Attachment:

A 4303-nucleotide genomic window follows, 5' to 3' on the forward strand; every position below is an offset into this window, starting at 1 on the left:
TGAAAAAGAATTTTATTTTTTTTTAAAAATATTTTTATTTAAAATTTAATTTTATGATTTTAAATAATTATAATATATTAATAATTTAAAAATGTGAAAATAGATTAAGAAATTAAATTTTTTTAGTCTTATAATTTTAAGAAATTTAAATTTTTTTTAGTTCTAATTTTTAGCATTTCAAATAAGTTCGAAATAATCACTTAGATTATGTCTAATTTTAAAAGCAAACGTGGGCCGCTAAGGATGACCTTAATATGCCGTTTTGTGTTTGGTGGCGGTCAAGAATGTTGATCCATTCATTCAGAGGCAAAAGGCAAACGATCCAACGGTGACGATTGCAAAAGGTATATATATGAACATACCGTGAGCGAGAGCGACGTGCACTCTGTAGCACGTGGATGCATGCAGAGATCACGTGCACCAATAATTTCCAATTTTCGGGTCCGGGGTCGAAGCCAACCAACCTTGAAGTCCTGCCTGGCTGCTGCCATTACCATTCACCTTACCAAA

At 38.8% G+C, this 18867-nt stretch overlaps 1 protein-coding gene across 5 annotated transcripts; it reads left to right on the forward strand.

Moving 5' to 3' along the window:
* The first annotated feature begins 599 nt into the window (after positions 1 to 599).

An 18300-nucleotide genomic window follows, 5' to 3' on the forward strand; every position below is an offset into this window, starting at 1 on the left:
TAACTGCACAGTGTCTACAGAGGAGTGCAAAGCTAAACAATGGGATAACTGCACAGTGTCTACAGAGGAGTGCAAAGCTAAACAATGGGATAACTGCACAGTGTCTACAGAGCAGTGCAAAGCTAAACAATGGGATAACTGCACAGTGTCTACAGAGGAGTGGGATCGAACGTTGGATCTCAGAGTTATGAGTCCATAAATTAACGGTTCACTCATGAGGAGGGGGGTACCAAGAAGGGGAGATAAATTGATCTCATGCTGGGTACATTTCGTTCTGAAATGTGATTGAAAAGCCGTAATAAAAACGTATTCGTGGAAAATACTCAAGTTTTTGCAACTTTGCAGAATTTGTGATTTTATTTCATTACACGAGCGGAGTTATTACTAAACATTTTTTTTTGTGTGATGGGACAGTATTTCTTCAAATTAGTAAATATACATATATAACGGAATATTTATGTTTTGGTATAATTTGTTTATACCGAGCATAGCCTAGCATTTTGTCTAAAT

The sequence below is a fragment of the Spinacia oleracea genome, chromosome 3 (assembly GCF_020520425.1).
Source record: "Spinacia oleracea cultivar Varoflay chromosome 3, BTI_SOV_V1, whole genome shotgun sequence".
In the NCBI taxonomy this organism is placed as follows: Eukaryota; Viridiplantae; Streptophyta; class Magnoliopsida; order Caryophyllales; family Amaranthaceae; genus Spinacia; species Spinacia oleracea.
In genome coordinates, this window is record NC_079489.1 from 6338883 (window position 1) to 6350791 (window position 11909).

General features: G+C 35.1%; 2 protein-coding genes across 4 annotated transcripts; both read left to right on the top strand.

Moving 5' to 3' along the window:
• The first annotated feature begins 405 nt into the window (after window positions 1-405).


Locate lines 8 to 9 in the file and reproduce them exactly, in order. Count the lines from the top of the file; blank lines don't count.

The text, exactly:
The sequence below is a fragment of the Spinacia oleracea genome, chromosome 3 (assembly GCF_020520425.1).
Source record: "Spinacia oleracea cultivar Varoflay chromosome 3, BTI_SOV_V1, whole genome shotgun sequence".